Software stocks have been battered this year as traders bet on increasingly aggressive interest rate hikes from the Federal Reserve. The iShares expanded software ETF is down 38% this year compared with 214% drop in the broad-based S&P 500. Unprofitability, long accepted in high-growth firms, has been a particular black mark on software companies like Snowflake this year, with a basket of money-losing tech companies compiled by Goldman Sachs Group Inc. down 59%. In this economic backdrop, its unsurprising tech leaders are willing to try new pricing strategies to keep growth going.

Not every executive is convinced. Atlassian Corp. Co-CEO Mike Cannon-Brookes said the pricing model makes less sense for collaborative applications, particularly when there’s not a specific resource like server space being consumed. Customers expect a simple per-user subscription cost for workplace tools that are a part of the typical business day like Atlassian’s Trello, Cannon-Brookes said. “I don’t feel demand to move away from it.”

Consumption pricing doesn’t work as well when users are discouraged from using the service by continually climbing costs -- also known as the “taxi-meter effect” -- according to the OpenView report. They pointed toward Adecco Group AG’s platform, where recruiters posted fewer job listings when pricing was pay-per-hire. Customers may also be put off by high cost variability and prefer a more simplified buying experience, according to the OpenView researchers.

Snowflake bills sometimes also have surprised customers. Numerous social media posts share stories of high charges from the company or trade tips on keeping costs down. Earlier this year, Snowflake executives said improvements to its products would lower customer expenses.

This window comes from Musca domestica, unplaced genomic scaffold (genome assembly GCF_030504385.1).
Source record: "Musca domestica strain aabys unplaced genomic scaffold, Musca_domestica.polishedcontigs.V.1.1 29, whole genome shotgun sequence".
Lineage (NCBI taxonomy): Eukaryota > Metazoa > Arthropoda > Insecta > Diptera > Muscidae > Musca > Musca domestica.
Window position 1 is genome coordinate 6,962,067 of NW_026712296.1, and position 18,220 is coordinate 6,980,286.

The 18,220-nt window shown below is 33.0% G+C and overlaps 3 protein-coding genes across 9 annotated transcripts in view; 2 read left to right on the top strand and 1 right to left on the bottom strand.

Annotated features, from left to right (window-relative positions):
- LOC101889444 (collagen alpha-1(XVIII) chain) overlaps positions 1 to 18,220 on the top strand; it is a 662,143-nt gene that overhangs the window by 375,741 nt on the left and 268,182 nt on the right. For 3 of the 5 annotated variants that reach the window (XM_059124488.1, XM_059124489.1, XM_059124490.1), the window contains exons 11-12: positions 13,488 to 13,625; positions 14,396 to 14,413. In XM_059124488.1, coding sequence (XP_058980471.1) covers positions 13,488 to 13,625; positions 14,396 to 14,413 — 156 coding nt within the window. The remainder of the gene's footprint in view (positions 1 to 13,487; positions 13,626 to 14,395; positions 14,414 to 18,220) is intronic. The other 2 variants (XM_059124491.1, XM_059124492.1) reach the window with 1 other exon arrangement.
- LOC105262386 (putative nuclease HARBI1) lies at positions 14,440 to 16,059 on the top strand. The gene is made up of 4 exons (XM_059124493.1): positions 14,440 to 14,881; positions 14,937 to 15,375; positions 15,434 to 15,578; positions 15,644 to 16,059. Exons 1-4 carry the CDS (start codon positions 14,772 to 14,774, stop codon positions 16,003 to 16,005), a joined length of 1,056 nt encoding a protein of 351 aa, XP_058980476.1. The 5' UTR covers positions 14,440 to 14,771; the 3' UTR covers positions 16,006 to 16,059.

Usage-based pricing is less common in applications than infrastructure, but that may be changing. Autodeskknown for its architectural and manufacturing design programs, last year introduced one-day “Flex” licenses. Under this plan, AutoCAD -- one of its flagship applications -- costs $21 for each day of use compared with a standard $235-a-month subscription plan. Chief Executive Officer Andrew Anagnost said about 40% of the users of the flex pricing model are new.

“It’s a powerful tool for small businesses that can’t afford a full subscription to everything we do,” Anagnost said. “I think eventually, most everyone’s going to end up in some kind of consumption plan.”

Snowflake Chief Revenue Officer Chris Degnan started as the company’s first salesperson in 2013, and remembers it was “not easy” to sell the consumption-based product to companies that had never heard of it. Snowflake even had to build its own billing system, since most payment processors were geared toward handling subscriptions.

Today, Snowflake looks like the elder statesman of pay-for-what-you-use pricing. Degnan said he gets many executives calling him to ask about switching their companies to Snowflake’s model.

“There are going to be software-as-a-service companies that don’t make that transition that will fail,” Degnan said. 

About the Author(s)

Bloomberg News

The latest technology news from Bloomberg.

Sign up for the ITPro Today newsletter
Stay on top of the IT universe with commentary, news analysis, how-to's, and tips delivered to your inbox daily.

You May Also Like